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Learners' physical performances can serve as focal objects for reflection and insight across a variety of contexts and content areas. This session brings together a set of projects that leverage the physical performances of learners, construct concrete and abstract representations of those performances, and investigate how learners reflect on and understand the relationships between their performances and target content-physics, health and fitness, data literacy and navigation, animal foraging, and climate change. The session will share findings and design principles from each of the studies around constructing technological scaffolds for physical performance reflections. The symposium highlights the various ways performance can be used to engage learners, and how different settings and learning goals affect the designs of performance representations.
... It is therefore important for teachers and students to be provided with instructional resources that enhance student understanding of the topic, for example through computer-based educational environments (Songer, 2007). The use of multimedia materials can transform the way students learn through visual engagement and promoting active learning (Plass et al., 2012). ...
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Climate change literacy plays a key role in promoting sound political decisions and promoting sustainable consumption patterns. Based on evidence suggesting that student understanding and interest in climate change is best accomplished through studying local effects, we developed a simulation/game exploring the impact of climate change on the declining water levels in Lake Mead. Because there are few evaluations of educational games using true control groups, this study also presents a randomized field trial evaluating the game. We randomly assigned 119 seventh graders to either a gamebased condition or control condition. Students in the experimental group played Losing the Lake; those in the control group viewed an earth science website. Students also completed pretest, posttest, and delayed posttest measures of their content understanding and interest in issues embodied in the game. We found that playing the game resulted in a significant increase in content knowledge, as measured by a 22-item assessment, especially on items related to household conservation and some basic concepts related to the greenhouse effect. The control group showed no effect. Playing the game also resulted in some increase in student interest. The Losing the Lake game illustrates how use of a water theme can be used to make climate change content more meaningful and relevant to students. Furthermore, the study shows, through a randomized control trial, that educational games can result in conceptual development, specifically on water flow (i.e., where drinking water comes from and where it goes once used), water conservation, and the difference between weather and climate. The Losing the Lake game can therefore be useful educationally in various locales as a case study in the nature of drought, climate change effects, and water conservation practices.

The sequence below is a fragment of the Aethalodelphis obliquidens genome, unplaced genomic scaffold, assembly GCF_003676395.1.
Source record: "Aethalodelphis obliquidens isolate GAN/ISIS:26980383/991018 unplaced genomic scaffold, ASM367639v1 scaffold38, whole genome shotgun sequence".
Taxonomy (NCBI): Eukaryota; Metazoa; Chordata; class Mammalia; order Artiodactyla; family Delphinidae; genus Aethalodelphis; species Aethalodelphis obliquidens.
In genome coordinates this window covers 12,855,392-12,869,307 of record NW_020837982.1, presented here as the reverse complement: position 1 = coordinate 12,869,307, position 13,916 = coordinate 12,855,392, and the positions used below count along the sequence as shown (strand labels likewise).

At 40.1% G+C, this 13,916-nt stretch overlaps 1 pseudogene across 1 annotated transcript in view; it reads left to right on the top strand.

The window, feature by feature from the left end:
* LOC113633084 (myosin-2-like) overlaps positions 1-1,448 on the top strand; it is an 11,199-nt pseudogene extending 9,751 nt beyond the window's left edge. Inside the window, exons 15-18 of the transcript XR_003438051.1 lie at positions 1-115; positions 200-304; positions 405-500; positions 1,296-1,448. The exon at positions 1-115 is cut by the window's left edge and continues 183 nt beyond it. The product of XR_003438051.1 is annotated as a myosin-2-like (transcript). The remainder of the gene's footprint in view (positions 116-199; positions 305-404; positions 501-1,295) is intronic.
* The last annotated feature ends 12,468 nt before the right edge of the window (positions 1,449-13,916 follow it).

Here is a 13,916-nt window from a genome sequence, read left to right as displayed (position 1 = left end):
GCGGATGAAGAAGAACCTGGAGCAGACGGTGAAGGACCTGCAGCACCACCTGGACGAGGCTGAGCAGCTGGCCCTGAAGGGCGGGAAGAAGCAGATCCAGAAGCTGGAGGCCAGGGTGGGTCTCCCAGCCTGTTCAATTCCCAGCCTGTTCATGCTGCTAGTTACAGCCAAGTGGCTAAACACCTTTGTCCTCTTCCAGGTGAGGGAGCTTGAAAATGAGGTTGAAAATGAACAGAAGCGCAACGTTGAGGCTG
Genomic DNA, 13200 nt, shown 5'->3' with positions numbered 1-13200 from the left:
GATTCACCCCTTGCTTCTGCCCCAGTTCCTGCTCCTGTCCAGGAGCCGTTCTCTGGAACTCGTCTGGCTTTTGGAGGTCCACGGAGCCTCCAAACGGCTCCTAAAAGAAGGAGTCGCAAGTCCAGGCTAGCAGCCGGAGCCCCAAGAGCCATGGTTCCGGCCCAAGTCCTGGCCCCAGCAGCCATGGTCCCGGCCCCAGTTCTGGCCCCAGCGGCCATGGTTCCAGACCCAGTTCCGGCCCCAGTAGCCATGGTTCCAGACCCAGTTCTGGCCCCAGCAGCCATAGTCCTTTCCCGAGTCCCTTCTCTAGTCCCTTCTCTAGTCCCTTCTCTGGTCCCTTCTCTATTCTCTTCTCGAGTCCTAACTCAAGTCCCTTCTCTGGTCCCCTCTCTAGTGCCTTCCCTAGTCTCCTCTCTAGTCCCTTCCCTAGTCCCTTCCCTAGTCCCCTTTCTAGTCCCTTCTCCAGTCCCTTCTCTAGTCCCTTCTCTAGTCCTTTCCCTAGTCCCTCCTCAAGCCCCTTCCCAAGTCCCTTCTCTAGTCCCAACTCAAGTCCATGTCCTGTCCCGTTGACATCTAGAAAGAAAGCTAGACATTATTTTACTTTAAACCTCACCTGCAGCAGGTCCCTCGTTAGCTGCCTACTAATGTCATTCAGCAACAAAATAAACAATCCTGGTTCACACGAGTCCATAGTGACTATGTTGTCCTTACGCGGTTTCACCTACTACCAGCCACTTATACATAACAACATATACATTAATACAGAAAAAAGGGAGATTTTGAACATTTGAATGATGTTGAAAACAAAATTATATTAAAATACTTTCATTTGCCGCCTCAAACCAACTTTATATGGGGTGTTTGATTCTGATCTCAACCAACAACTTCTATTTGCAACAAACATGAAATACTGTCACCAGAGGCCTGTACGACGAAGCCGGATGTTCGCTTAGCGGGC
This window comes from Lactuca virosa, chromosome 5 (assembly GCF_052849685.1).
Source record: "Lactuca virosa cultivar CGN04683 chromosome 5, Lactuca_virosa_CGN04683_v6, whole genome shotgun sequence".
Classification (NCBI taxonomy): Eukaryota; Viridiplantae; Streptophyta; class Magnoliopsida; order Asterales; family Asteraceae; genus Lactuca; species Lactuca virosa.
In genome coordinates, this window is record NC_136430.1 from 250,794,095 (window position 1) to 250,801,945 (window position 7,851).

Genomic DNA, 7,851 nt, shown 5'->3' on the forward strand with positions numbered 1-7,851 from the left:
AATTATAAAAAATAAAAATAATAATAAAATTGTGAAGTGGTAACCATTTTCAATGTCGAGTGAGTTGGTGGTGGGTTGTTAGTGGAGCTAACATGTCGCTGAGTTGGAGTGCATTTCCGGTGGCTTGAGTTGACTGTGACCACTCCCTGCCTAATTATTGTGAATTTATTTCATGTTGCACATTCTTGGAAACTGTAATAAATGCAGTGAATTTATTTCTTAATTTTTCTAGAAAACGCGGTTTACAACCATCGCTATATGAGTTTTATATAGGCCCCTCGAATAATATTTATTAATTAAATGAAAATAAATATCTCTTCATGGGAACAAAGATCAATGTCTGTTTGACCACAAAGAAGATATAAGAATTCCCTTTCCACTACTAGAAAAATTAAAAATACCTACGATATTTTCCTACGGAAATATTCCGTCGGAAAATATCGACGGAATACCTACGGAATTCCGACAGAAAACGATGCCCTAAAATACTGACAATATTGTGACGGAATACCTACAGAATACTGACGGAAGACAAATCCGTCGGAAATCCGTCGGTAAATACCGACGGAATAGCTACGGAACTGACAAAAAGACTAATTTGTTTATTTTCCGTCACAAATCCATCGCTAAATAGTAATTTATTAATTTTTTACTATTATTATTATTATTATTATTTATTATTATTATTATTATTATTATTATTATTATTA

... These TMBI environments, given appropriate scaffolding , have demonstrated effectiveness in enhancing students' modeling-based thinking including qualitative and quantitative modeling, computational thinking, system perspectives, and help diversify and strengthen students' collaborative learning in science. Despite the rapid development, technologies are still poorly integrated into science education curricula (Songer, 2007 ) . There are many challenges as how to best utilize these programs and implement in different school contexts. ...
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Innovative manipulative materials are developed to help students learn complex scientific concepts. Students’ learning is facilitated and shaped by these materials and associated activities. Prescribed experience in a formal learning setting produces desired outcomes, but may also prevent generative learning and skills, including students’ ability to transfer what they learn to new contexts. In this paper, I document the learning processes of two in-service elementary teachers as they develop an understanding of the concept of balance in physics. Using the transformative modeling perspective and the transformational diagram as an analytical tool, I carefully examine the structure and characteristics of the learning materials and the interaction between the learners and the materials. I show that the development of the two teachers’ conceptual learning resides in, among other interactions, the constant transformations of the learning materials. The implications in science education are manifested in three proposed instructional strategies: (1) attending to both the structure of manipulative materials and their possible transformations; (2) providing a series of variations of materials and emphasizing the transformability among them; (3) transforming learning materials to model natural observations.